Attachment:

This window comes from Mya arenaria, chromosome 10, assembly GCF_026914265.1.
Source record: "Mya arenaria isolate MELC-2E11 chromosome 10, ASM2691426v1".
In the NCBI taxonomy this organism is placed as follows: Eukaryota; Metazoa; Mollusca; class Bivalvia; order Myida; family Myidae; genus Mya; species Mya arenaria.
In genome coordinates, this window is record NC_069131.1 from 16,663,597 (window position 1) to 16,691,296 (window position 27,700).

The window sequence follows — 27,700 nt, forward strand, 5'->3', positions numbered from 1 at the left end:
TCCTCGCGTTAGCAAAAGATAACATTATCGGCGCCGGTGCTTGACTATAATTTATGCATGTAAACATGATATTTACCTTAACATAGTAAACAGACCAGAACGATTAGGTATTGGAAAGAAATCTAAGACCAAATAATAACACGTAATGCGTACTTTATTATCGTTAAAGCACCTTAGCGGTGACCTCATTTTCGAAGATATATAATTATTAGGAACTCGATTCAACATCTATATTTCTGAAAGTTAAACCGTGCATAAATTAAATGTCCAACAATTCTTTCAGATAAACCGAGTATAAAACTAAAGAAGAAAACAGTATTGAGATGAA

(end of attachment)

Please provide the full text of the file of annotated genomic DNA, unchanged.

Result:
This window comes from Mya arenaria, chromosome 10, assembly GCF_026914265.1.
Source record: "Mya arenaria isolate MELC-2E11 chromosome 10, ASM2691426v1".
In the NCBI taxonomy this organism is placed as follows: Eukaryota; Metazoa; Mollusca; class Bivalvia; order Myida; family Myidae; genus Mya; species Mya arenaria.
In genome coordinates, this window is record NC_069131.1 from 16,663,597 (window position 1) to 16,691,296 (window position 27,700).

The window sequence follows — 27,700 nt, forward strand, 5'->3', positions numbered from 1 at the left end:
TCCTCGCGTTAGCAAAAGATAACATTATCGGCGCCGGTGCTTGACTATAATTTATGCATGTAAACATGATATTTACCTTAACATAGTAAACAGACCAGAACGATTAGGTATTGGAAAGAAATCTAAGACCAAATAATAACACGTAATGCGTACTTTATTATCGTTAAAGCACCTTAGCGGTGACCTCATTTTCGAAGATATATAATTATTAGGAACTCGATTCAACATCTATATTTCTGAAAGTTAAACCGTGCATAAATTAAATGTCCAACAATTCTTTCAGATAAACCGAGTATAAAACTAAAGAAGAAAACAGTATTGAGATGAA